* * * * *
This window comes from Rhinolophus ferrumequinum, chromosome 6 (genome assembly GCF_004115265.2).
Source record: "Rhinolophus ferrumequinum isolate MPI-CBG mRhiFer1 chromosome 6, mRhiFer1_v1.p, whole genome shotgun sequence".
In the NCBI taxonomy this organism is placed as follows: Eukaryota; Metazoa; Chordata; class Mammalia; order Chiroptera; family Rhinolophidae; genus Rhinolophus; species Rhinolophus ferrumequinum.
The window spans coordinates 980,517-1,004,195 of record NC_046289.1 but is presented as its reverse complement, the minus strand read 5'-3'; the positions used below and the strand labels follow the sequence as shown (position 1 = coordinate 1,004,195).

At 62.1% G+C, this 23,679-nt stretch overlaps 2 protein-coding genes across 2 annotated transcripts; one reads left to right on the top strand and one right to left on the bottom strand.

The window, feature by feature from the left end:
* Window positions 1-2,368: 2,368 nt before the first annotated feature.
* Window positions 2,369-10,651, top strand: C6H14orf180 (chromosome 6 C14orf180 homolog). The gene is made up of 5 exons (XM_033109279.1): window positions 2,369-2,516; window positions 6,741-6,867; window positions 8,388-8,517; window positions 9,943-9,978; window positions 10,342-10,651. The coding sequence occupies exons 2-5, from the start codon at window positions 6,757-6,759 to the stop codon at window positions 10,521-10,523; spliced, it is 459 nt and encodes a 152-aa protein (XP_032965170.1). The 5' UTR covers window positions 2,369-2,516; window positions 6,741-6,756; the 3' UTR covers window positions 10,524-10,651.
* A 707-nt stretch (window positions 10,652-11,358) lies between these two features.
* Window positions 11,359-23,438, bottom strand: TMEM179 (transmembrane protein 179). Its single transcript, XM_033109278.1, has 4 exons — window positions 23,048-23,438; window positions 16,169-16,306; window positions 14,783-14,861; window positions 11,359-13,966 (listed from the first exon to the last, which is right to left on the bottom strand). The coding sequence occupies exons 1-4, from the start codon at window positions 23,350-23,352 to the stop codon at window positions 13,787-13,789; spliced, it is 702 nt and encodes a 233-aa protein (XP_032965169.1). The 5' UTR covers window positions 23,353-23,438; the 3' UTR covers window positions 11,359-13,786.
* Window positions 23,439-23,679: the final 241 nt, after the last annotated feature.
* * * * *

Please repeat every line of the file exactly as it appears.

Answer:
This window comes from Rhinolophus ferrumequinum, chromosome 6 (genome assembly GCF_004115265.2).
Source record: "Rhinolophus ferrumequinum isolate MPI-CBG mRhiFer1 chromosome 6, mRhiFer1_v1.p, whole genome shotgun sequence".
In the NCBI taxonomy this organism is placed as follows: Eukaryota; Metazoa; Chordata; class Mammalia; order Chiroptera; family Rhinolophidae; genus Rhinolophus; species Rhinolophus ferrumequinum.
The window spans coordinates 980,517-1,004,195 of record NC_046289.1 but is presented as its reverse complement, the minus strand read 5'-3'; the positions used below and the strand labels follow the sequence as shown (position 1 = coordinate 1,004,195).

At 62.1% G+C, this 23,679-nt stretch overlaps 2 protein-coding genes across 2 annotated transcripts; one reads left to right on the top strand and one right to left on the bottom strand.

The window, feature by feature from the left end:
* Window positions 1-2,368: 2,368 nt before the first annotated feature.
* Window positions 2,369-10,651, top strand: C6H14orf180 (chromosome 6 C14orf180 homolog). The gene is made up of 5 exons (XM_033109279.1): window positions 2,369-2,516; window positions 6,741-6,867; window positions 8,388-8,517; window positions 9,943-9,978; window positions 10,342-10,651. The coding sequence occupies exons 2-5, from the start codon at window positions 6,757-6,759 to the stop codon at window positions 10,521-10,523; spliced, it is 459 nt and encodes a 152-aa protein (XP_032965170.1). The 5' UTR covers window positions 2,369-2,516; window positions 6,741-6,756; the 3' UTR covers window positions 10,524-10,651.
* A 707-nt stretch (window positions 10,652-11,358) lies between these two features.
* Window positions 11,359-23,438, bottom strand: TMEM179 (transmembrane protein 179). Its single transcript, XM_033109278.1, has 4 exons — window positions 23,048-23,438; window positions 16,169-16,306; window positions 14,783-14,861; window positions 11,359-13,966 (listed from the first exon to the last, which is right to left on the bottom strand). The coding sequence occupies exons 1-4, from the start codon at window positions 23,350-23,352 to the stop codon at window positions 13,787-13,789; spliced, it is 702 nt and encodes a 233-aa protein (XP_032965169.1). The 5' UTR covers window positions 23,353-23,438; the 3' UTR covers window positions 11,359-13,786.
* Window positions 23,439-23,679: the final 241 nt, after the last annotated feature.